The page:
Our People in Profile: Dietitian Lynette Amirault says obesity caused by “so much more than food”
Lynette Amirault considers patient and family-centered care a cornerstone of great health care.
Amirault is a dietitian at Yarmouth Regional Hospital (YRH), working in inpatient and outpatient cardiovascular and stroke care.
She is one of only six certified bariatric educators in Nova Scotia providing specialized expertise supporting patients living with obesity.
Amirault developed expertise in obesity management when she helped community members with weight loss during her time as an outpatient dietitian.
In 2012, she was fortunate to attend the Dietitians of Canada/Canadian Obesity Network learning retreat in Halifax where she met many Canadian experts in the field of obesity management.
Her work allows her to provide advanced obesity care counseling for patient and clients living with obesity.
“Often, people identify ‘losing weight’ as a health goal or as a suggestion from their health care provider,” said Amirault. “I support a person by teaching them that weight loss is sometimes difficult and temporary, and showing them the principles of chronic disease management.”
Amirault helps her clients create individual plans for managing weight and their other chronic disease risks factors.
Based on a person’s individual needs and goals, each plan looks different.
“For some people, it means a reasonable loss of five to ten per cent of their highest adult weight. Or, I can support them in maintaining a former loss or recommend they avoid weight loss if the person does not have the capacity to create lasting changes.”
To encourage her clients’ success, she follows them through the course of their treatment plan.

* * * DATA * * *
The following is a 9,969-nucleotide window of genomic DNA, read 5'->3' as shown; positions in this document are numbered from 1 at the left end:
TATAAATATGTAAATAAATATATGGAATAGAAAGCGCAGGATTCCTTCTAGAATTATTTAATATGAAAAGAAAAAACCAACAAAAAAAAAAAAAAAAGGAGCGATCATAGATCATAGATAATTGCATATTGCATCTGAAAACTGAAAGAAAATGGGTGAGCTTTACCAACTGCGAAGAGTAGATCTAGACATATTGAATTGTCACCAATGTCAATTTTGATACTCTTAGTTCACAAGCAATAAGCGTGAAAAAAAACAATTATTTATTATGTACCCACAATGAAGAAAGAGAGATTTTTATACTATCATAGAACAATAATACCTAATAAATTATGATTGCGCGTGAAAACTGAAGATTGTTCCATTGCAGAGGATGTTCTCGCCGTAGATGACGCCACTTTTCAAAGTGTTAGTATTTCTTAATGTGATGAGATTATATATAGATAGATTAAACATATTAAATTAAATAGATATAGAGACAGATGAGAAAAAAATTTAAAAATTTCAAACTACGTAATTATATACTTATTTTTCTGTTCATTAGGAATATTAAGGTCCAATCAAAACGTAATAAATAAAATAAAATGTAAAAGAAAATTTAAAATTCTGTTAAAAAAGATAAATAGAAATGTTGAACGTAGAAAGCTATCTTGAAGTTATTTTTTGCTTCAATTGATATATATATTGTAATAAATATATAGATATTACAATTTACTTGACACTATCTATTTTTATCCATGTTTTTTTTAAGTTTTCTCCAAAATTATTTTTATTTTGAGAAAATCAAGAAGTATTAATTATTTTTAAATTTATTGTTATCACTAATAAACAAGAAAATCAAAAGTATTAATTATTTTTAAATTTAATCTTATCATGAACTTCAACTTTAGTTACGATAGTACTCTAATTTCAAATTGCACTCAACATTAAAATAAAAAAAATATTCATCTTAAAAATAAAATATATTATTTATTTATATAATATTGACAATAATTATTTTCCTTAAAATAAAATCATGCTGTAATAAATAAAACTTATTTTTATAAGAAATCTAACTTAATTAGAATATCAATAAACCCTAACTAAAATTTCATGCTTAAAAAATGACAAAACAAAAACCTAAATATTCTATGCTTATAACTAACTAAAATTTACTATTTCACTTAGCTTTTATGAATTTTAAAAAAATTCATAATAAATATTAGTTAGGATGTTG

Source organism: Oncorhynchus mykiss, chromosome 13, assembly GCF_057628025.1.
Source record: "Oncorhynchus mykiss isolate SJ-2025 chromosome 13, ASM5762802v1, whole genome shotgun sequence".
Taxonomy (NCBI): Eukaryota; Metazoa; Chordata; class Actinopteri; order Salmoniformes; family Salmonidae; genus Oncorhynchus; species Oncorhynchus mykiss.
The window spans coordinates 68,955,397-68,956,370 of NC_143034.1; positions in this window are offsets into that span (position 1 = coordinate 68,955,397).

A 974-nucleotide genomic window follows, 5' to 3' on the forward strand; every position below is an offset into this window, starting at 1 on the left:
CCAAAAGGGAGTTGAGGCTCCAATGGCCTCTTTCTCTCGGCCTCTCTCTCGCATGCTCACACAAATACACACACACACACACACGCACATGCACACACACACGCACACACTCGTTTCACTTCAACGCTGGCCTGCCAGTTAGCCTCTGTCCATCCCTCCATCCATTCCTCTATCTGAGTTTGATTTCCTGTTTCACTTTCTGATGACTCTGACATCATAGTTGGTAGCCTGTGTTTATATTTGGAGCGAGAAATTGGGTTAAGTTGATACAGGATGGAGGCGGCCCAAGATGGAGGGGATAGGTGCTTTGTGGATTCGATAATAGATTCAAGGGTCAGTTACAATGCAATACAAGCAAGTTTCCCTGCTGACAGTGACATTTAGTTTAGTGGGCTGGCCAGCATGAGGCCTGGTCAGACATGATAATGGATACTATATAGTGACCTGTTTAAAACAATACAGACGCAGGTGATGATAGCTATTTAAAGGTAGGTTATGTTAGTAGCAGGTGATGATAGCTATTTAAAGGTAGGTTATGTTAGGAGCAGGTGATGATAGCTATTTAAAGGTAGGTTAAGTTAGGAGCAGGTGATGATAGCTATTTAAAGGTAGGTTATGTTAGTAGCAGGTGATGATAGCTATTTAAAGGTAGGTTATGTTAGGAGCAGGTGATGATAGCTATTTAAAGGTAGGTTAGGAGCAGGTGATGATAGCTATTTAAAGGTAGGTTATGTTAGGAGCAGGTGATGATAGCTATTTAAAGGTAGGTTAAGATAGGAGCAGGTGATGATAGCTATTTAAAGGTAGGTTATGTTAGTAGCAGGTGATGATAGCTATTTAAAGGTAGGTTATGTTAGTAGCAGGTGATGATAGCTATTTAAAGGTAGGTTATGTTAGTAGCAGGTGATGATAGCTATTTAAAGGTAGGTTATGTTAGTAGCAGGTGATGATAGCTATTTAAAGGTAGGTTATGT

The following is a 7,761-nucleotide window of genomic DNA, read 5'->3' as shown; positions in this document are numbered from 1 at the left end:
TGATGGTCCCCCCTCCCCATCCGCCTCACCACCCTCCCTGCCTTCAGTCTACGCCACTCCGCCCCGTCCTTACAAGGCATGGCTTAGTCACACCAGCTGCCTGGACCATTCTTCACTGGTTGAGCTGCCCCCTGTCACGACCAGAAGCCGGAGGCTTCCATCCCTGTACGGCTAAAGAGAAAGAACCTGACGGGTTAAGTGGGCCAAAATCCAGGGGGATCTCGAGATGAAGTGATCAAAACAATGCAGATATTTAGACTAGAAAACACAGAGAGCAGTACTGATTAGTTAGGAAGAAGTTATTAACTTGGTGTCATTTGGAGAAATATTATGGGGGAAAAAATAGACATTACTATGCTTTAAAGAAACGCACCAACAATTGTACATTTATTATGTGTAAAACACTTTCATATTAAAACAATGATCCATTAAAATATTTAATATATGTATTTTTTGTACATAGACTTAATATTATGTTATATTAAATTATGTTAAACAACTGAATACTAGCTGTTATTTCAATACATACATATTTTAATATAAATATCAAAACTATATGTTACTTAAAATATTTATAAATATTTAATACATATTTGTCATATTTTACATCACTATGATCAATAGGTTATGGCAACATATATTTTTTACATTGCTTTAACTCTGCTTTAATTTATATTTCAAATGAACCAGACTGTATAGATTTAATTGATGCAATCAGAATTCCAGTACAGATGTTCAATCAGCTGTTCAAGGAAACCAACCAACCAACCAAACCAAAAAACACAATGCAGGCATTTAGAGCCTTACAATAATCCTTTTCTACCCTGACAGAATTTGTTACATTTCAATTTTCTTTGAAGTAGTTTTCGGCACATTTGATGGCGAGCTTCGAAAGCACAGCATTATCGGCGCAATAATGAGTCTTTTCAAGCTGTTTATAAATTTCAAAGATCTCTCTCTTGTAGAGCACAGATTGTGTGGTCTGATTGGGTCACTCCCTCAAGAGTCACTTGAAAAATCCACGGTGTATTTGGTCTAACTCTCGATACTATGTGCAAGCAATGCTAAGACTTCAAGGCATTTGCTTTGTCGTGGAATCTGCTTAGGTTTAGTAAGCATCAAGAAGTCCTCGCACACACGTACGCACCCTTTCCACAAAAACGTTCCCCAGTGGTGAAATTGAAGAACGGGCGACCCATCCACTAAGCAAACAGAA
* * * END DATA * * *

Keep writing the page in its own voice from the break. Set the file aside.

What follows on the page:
From the time they are admitted to the hospital to the day they are discharged home, she promotes wellness through a collaborative team approach.
According to Amirault, success comes from collaboration.
“In an ideal world, all chronic diseases would be treated by collaborative teams of a variety of health care providers to meet each individual person’s special and unique needs.”
She boasts that the stroke management team at YRH is a model of effective patient-centred collaborative care, and hopes that one day, a collaborative care model for obesity management will follow a similar approach.
Amirault notes that to support chronic disease management, all Nova Scotians need access to collaborative care.
This includes funding programs and support for the treatment of obesity. She notes that community support is also important, as poverty and social determinants of health are drivers of obesity.
“All Nova Scotians should have access to healthy food, medications, education and safe recreation opportunities that encourage healthy movement for all residents.”
For Amirault, it is important to spread the message that obesity is caused by so much more than just food. Health care providers and community members need to understand that a person’s weight is not a reflection of their character.
“Obesity can be a complicating factor in many other conditions, and treating that chronic disease appropriately – without shame and blame – could reduce the risk of many other health conditions.”
To better serve clients and patients, Amirault believes that we must work together to remove the stigmas attached to the treatment of obesity.
March is Nutrition Month. This year’s theme is More than Food. For more information, visit https://www.dietitians.ca/Advocacy/Nutrition-Month/Nutrition-Month-2020